KATHMANDU (Reuters) -- Chinese President Xi Jinping wound up two days of meetings in Nepal on Sunday with separate deals for a rail link to Tibet and a tunnel, an official said, as the Himalayan nation seeks to end an Indian dominance over its trade routes by increasing connectivity with Beijing.
The 70-km (42-mile) rail link will connect Gyiron in Tibet with Nepal's capital city of Kathmandu, making it one of the most ambitious infrastructure projects in the country.
A Chinese team has already conducted a preliminary study for the project, which will be part of China’s Belt and Road Initiative, Xi's signature diplomatic and trade push that is attempting to recreate the old Silk Road joining China with Asia and Europe.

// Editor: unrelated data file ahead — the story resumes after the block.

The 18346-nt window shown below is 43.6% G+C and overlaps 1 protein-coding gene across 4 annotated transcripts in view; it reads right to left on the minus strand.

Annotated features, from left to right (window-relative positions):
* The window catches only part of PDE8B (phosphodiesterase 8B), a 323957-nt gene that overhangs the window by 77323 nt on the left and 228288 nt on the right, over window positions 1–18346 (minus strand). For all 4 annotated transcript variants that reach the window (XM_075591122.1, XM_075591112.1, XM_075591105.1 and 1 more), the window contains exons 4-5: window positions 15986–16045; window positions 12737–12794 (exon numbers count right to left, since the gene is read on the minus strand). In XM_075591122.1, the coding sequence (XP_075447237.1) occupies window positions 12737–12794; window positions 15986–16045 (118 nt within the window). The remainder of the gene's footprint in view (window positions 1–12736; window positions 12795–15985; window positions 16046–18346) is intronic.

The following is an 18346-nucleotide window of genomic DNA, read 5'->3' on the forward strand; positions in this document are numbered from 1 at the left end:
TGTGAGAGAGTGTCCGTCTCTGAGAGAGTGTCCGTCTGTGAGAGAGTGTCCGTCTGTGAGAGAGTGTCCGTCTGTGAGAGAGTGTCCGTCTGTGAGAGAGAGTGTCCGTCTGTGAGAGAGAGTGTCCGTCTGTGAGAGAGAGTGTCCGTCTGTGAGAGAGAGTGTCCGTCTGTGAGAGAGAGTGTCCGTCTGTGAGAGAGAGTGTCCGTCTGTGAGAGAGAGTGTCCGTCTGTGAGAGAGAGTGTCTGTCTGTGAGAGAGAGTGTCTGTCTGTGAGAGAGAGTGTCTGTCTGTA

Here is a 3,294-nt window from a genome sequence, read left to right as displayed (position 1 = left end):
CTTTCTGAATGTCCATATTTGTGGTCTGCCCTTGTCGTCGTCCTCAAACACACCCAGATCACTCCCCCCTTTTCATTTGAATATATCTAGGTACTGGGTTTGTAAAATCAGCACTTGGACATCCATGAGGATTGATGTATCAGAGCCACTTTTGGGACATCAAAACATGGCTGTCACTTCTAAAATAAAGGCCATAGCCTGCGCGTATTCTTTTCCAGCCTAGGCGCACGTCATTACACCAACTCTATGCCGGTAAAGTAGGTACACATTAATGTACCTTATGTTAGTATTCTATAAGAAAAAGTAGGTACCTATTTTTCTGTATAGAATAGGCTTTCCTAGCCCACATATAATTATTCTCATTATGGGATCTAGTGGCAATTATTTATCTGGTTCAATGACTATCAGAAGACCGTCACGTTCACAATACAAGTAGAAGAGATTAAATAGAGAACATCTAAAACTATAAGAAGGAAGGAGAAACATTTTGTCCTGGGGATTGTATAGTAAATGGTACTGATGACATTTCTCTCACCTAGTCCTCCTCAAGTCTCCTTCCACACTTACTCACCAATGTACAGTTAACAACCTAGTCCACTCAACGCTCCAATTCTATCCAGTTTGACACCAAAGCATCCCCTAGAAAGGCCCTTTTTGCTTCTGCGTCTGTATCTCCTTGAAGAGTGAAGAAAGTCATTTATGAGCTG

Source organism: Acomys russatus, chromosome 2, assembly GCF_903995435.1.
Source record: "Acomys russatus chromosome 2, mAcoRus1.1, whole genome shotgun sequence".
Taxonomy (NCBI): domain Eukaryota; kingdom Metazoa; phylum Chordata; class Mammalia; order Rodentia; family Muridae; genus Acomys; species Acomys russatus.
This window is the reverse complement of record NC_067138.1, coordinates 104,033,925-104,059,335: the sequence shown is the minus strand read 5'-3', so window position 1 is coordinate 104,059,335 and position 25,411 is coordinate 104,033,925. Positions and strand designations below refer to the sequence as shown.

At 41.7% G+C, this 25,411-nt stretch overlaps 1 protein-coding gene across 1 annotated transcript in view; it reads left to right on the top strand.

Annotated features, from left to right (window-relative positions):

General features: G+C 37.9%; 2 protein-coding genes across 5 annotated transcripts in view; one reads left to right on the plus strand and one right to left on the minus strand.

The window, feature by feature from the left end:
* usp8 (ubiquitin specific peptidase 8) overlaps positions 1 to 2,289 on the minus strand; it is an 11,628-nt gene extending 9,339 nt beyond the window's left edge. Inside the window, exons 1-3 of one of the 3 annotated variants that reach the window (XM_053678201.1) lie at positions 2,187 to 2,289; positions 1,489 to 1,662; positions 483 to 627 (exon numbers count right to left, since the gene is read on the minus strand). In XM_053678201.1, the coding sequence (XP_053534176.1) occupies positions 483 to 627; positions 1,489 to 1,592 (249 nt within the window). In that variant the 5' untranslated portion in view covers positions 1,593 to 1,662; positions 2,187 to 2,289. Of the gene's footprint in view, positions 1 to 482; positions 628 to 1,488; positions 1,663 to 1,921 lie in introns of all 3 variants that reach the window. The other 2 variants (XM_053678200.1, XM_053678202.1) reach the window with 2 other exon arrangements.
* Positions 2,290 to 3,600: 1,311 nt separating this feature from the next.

Alongside, a proposed 28-km (17 mile) road tunnel will more than halve the distance from Kathmandu to the Chinese border, saving on time and cost.
"China will now conduct a feasibility study of the rail project and help construct the tunnel way," Rajeshor Gyawali, a spokesman for Nepal's Ministry of Physical Infrastructure and Transport, told Reuters.
Nepal has sought to increase connectivity with China since a blockade along its border with India resulted in several months of acute shortage of fuel and medicine in 2015 and 2016.
"These facilities will give us alternative trade routes when we face border blockades," Gyawali said.
China and India jostle for influence over Nepal, the natural buffer between them, and are investing in infrastructure. India accounts for nearly two thirds of Nepal's trade and is the sole supplier of fuel.
Officials from both sides also signed 20 deals covering trade, water supply and traditional medicines at the end of Xi's visit, the first by a Chinese president in 22 years.
"We will help Nepal realise its dream of becoming a land-linked country from a land-locked one," Xi said at a dinner on Saturday after he arrived from India where he had informal meetings with Prime Minister Narendra Modi.